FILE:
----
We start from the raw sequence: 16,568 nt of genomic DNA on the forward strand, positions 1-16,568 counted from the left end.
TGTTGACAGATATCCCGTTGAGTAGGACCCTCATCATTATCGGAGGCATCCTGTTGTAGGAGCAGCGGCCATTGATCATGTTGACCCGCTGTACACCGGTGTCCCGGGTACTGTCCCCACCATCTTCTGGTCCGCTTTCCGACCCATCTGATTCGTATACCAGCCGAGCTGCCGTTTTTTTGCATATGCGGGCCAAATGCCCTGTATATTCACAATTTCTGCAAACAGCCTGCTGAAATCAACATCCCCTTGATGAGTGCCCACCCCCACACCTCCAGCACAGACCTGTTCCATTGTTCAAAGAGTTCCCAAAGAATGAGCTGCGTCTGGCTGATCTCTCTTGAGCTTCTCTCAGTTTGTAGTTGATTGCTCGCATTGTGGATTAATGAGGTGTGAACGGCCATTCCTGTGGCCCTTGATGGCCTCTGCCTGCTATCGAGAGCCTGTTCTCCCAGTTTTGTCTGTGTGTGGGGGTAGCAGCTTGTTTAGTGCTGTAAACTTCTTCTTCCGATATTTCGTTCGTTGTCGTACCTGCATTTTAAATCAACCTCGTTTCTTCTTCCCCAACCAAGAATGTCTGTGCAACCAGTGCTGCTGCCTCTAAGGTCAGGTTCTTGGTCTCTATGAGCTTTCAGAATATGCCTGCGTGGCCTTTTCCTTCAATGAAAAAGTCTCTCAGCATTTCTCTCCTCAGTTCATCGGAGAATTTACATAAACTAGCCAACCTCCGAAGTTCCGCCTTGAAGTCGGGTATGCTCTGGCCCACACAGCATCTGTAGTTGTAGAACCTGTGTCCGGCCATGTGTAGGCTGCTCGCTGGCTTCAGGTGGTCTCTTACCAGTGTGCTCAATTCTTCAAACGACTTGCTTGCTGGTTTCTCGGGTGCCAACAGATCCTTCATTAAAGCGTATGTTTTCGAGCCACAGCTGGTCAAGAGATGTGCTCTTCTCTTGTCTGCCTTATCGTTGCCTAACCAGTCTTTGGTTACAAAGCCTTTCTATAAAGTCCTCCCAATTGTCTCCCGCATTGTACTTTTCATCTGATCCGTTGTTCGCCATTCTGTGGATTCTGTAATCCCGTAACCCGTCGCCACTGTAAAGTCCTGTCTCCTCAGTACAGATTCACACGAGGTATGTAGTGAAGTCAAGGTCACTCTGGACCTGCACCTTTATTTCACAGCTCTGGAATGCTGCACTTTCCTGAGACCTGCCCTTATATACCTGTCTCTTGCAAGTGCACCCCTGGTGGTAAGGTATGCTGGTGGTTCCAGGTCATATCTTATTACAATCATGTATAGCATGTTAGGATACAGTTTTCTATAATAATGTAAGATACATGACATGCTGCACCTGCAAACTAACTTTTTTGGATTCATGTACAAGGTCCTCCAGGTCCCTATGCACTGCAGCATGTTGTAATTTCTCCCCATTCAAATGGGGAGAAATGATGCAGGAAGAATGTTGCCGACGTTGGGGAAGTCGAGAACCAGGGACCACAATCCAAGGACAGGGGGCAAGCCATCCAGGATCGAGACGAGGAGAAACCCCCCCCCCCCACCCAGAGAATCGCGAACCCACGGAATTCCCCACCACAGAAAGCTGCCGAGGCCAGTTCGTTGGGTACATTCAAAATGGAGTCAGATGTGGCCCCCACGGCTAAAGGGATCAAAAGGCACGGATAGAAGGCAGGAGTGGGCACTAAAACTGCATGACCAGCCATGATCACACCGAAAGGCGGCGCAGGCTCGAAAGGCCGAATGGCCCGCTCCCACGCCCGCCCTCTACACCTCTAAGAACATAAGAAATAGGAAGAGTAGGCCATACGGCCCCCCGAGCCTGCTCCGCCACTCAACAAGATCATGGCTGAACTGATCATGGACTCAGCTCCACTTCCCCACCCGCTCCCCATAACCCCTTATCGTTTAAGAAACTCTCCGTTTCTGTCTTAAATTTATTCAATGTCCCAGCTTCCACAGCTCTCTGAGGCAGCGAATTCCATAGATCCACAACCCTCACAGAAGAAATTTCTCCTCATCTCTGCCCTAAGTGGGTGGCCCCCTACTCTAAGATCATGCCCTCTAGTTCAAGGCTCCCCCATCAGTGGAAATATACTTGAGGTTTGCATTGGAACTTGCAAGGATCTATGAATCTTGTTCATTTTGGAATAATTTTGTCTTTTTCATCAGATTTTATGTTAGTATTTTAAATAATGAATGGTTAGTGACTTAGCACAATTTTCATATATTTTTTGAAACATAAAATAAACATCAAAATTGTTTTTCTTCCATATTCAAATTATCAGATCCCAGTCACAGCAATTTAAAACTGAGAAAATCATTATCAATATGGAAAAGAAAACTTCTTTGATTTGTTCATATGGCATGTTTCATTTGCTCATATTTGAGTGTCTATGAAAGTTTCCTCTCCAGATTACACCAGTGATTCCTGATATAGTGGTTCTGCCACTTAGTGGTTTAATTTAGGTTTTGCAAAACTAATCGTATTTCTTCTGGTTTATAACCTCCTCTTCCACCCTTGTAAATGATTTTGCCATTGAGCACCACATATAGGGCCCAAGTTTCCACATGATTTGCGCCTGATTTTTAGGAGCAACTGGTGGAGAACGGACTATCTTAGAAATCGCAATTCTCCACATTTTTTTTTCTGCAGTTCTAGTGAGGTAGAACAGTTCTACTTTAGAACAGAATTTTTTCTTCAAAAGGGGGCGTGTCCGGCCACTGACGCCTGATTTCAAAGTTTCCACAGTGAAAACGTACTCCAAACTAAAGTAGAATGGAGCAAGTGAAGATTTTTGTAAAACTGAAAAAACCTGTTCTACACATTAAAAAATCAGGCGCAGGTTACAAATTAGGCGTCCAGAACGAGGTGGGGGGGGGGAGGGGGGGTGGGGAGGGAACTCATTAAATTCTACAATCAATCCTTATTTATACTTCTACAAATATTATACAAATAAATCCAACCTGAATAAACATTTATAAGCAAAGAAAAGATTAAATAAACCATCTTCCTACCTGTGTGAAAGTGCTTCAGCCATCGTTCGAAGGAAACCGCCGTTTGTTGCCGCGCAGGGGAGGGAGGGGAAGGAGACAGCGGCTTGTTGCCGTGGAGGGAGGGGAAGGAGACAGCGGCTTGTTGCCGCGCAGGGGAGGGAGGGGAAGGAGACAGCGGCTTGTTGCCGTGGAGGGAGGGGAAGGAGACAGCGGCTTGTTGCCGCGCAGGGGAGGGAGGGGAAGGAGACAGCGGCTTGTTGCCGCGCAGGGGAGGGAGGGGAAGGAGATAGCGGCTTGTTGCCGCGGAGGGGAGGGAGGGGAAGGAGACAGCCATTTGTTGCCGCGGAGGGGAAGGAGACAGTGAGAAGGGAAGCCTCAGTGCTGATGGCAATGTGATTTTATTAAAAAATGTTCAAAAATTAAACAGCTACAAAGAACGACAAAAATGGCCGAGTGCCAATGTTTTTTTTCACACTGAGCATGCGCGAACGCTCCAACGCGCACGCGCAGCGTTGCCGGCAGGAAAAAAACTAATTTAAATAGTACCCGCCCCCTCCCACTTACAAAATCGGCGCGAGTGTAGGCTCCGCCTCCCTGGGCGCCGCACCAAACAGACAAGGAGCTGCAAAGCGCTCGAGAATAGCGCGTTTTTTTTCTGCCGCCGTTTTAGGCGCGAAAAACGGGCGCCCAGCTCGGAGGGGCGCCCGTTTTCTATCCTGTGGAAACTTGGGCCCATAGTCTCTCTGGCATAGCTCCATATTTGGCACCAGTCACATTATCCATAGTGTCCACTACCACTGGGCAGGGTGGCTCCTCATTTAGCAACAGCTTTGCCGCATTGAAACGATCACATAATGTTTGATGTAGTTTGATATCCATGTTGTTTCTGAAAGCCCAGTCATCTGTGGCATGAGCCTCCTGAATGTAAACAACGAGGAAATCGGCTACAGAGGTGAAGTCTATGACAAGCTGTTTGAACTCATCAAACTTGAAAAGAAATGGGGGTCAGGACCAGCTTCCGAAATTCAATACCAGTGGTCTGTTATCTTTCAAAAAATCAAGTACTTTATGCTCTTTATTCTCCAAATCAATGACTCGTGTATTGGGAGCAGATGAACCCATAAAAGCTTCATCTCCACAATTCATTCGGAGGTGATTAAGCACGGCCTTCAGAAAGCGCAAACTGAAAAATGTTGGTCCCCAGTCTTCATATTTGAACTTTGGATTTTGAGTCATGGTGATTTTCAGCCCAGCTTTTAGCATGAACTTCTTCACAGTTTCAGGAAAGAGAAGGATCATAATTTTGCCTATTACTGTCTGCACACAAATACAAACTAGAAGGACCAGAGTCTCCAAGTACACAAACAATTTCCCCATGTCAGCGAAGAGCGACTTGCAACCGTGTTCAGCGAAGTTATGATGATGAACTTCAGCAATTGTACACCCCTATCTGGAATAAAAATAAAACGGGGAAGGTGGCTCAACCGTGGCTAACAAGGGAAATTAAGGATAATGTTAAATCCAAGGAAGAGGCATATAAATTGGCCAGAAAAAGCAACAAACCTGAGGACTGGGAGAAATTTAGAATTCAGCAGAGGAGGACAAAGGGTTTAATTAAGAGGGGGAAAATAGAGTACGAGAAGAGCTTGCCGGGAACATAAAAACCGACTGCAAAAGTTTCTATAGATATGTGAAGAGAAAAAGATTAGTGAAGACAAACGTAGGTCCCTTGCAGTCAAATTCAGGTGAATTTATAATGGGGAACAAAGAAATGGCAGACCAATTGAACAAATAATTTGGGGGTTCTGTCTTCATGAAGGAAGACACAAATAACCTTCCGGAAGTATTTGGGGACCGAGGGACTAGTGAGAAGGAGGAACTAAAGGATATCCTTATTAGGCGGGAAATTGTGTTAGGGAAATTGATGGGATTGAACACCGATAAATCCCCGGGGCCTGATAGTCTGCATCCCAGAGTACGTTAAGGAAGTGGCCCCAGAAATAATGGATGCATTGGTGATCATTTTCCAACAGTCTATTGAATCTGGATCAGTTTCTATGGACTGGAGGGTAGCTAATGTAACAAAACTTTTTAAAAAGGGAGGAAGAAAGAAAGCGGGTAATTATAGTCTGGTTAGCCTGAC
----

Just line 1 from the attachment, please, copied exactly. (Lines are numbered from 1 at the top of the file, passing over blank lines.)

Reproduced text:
We start from the raw sequence: 16,568 nt of genomic DNA on the forward strand, positions 1-16,568 counted from the left end.